If you’ve ever fancied making bread but didn’t know where to start, this is the recipe for you!
It’s very easy to make, cheap in terms of ingredients and tastes like proper, home-made bread should.
And your house will smell amazing when it’s cooking!
- 4 cups of plain white flour
- 2 cups of non-dairy milk. I used almond but soya, oat, rice etc will all work fine
- 1 teaspoon of baking soda
- 1 teaspoon of salt
- 1 tablespoon of lemon juice (or the juice of half a lemon)
- 1 tablespoon of brown sugar
- 1 handful (about ¾ of a cup, if you want proper measurements!) of raisins or mixed dried fruit like currants, cranberries or chopped dried apricots. Mixed peel is really good in this recipe!
- Preheat the oven to 200ºC/400ºF. Put the milk and lemon juice in a jug, stir together well, then leave to one side for a moment.
- In a large bowl, add the flour, salt, baking soda and sugar. Mix to combine.
- Pour the milk/lemon juice mixture in to the flour, stirring as you go. It will make a sticky dough but keep mixing until you can’t see any traces of dry flour. Stir in the raisins and any other dried fruit. Get your (clean) hands in there and knead the bread briefly – it doesn’t require much kneading, certainly no more than a minute.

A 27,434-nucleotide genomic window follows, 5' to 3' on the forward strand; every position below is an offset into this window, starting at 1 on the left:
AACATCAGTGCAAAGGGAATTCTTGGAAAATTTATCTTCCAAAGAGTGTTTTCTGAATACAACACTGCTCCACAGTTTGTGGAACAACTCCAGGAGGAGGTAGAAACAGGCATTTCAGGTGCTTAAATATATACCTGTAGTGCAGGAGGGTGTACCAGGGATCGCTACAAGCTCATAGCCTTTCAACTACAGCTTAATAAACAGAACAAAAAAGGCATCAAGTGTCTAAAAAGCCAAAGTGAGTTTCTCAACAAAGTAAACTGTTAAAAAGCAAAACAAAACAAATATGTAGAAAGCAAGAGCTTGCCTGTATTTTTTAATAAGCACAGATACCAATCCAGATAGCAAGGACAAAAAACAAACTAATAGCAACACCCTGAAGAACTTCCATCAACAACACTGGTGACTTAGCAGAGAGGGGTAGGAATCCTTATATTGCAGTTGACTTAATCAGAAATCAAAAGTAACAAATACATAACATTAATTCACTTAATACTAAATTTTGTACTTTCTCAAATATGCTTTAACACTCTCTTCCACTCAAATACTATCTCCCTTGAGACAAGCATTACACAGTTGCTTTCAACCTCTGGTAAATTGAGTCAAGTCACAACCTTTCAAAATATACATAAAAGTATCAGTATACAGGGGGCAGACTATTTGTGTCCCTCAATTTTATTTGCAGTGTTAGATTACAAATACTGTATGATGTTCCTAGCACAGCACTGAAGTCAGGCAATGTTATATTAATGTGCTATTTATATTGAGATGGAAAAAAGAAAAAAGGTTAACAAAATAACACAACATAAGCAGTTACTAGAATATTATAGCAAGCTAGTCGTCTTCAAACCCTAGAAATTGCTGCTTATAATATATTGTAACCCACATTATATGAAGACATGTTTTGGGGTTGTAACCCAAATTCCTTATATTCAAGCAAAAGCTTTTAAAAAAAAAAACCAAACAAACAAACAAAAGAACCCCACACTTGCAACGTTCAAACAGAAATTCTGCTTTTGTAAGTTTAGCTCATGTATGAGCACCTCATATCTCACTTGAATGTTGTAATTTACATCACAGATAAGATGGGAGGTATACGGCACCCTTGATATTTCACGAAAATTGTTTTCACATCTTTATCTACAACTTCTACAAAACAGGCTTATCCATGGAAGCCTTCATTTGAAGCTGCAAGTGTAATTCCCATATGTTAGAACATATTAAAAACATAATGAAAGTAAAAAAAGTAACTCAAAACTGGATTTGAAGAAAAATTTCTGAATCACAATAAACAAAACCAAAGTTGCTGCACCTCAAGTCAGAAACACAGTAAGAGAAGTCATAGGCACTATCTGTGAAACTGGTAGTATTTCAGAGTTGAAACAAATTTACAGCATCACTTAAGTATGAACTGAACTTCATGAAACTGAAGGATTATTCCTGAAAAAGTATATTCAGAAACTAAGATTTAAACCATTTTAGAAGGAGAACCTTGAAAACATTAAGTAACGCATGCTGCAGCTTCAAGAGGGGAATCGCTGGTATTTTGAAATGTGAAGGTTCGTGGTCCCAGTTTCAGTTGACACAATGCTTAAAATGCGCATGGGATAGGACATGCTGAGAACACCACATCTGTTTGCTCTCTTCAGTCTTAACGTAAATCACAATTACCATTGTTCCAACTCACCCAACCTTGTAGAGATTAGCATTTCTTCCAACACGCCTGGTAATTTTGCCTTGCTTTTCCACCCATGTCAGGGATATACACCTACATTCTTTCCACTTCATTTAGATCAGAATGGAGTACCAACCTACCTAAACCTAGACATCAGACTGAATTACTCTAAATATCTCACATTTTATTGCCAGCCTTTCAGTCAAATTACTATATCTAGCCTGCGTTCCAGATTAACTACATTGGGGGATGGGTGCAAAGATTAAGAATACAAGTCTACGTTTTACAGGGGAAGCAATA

- You can then cook the kneaded dough either in a 2lb loaf tin or, more traditionally, on a lightly-oiled baking tray. I use a loaf tin because I like the neater shape! You can cut a cross in the top of the dough too, which will give a traditional finish when it’s cooked. Tip: use a serrated knife.
- Cook for 30-35 minutes until the top is brown and crusty. Leave it to cool before cutting.
- This is very simple to make; the quantities above make quite a big loaf and it tastes really good.
- The dough is very sticky but fortunately you don’t have to knead it much!
- It’s great toasted and will last a couple of days if you keep it covered or wrapped.
Like this? Try these next:
- Blueberry, banana & walnut bread (Vegan malt loaf!)
- Egg-free sponge cake
- Apple and pear strudel (vegan, dairy-free)
- Peverilblog’s Notes from Tokyo. Part 1: on being vegan in Japan